PHILADELPHIA (AP) — The Philadelphia Inquirer plans to unveil a news “express” section in early February to attract busy readers, one of several strategies to boost readership that also include a sponsored TV guide and new Web sites for local car and real estate listings.
“We have a plan to turn this business around,” Brian Tierney, publisher of the Inquirer and Philadelphia Daily News, said in an interview with The Associated Press. “I don’t want to say it’s going to be easy, and certainly we’re not going to solve the problems of the media industry … but we’re going to fix Philadelphia.”
Tierney said the papers’ former owner, Knight Ridder Inc., cut staff _ as he also did this month, reducing the number of employees by more than 100 in order to save $9 million _ without having an effective plan to turn around operations. When the Tierney-led Philadelphia Media Holdings bought the papers last June, he saw that Knight Ridder had budgeted for an 8.5 percent circulation dip.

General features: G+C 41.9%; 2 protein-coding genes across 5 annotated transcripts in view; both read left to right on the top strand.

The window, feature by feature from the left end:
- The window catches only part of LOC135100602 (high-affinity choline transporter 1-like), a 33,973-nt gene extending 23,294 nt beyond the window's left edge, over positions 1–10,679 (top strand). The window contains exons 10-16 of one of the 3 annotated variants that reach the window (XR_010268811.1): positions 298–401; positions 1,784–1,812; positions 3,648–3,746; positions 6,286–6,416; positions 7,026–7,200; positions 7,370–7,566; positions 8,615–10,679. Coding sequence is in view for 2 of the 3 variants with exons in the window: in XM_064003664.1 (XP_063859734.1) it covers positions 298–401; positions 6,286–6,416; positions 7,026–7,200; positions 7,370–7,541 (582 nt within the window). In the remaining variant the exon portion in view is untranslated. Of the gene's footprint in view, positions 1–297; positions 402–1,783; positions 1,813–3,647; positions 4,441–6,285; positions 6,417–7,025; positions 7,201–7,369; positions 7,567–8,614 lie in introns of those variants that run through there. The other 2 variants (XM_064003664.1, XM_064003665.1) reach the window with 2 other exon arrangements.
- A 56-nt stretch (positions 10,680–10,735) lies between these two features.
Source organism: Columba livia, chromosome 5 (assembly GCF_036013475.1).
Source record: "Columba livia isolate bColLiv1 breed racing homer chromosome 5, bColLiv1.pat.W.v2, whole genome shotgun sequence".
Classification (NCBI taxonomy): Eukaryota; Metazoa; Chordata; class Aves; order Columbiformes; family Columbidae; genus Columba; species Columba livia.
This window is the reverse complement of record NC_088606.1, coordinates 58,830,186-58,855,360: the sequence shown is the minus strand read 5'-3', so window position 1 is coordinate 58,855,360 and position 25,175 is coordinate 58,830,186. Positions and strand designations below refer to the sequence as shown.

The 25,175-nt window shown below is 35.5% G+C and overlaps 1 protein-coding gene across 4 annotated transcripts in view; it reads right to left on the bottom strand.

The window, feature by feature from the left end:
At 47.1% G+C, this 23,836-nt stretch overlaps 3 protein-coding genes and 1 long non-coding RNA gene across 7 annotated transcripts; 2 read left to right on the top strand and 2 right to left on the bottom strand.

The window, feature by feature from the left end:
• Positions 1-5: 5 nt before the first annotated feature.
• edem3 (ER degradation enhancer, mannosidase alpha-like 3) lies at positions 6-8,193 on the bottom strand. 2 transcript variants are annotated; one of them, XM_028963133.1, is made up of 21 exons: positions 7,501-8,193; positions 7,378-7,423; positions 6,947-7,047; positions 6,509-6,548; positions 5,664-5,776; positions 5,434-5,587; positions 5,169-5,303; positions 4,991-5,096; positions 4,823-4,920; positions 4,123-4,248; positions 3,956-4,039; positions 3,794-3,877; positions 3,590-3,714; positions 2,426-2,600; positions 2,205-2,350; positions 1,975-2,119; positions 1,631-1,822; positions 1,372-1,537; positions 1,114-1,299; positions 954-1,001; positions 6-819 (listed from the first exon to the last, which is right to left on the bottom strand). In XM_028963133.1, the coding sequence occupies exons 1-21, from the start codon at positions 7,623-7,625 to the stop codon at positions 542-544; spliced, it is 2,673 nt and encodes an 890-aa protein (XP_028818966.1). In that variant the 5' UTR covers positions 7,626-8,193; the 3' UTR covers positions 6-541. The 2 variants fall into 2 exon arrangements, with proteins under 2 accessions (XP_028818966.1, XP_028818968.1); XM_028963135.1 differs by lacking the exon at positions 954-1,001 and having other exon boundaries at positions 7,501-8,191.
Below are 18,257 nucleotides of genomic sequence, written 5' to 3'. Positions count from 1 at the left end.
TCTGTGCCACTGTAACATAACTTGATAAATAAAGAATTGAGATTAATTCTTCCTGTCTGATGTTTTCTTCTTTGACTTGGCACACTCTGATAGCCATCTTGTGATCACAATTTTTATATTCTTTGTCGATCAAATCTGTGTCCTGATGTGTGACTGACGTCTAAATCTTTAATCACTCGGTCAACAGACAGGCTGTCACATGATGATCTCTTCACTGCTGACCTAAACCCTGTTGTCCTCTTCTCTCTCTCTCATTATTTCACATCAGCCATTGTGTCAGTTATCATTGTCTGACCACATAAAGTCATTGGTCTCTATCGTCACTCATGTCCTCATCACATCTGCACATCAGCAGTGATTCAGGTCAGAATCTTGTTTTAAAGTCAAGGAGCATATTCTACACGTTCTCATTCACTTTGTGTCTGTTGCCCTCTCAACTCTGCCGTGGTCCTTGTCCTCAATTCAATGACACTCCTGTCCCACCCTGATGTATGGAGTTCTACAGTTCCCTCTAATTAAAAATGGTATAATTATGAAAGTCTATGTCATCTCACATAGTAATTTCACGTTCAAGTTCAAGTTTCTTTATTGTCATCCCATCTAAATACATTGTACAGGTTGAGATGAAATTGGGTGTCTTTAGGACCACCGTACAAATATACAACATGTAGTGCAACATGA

“They spent no money last year to try to grow,” Tierney said Tuesday.
Tierney, an advertising and public relations executive whose team crafted the James Earl Jones campaign for Verizon Communications Inc., said he has budgeted $20 million to spend on the papers this year, including $4 million in plant equipment upgrades, stepped-up advertising and marketing and greatly expanded home delivery of the Daily News. The company has also snagged the rights to “Philadelphia,” a song sung by a local rap artist to be used in promoting its Web sites.
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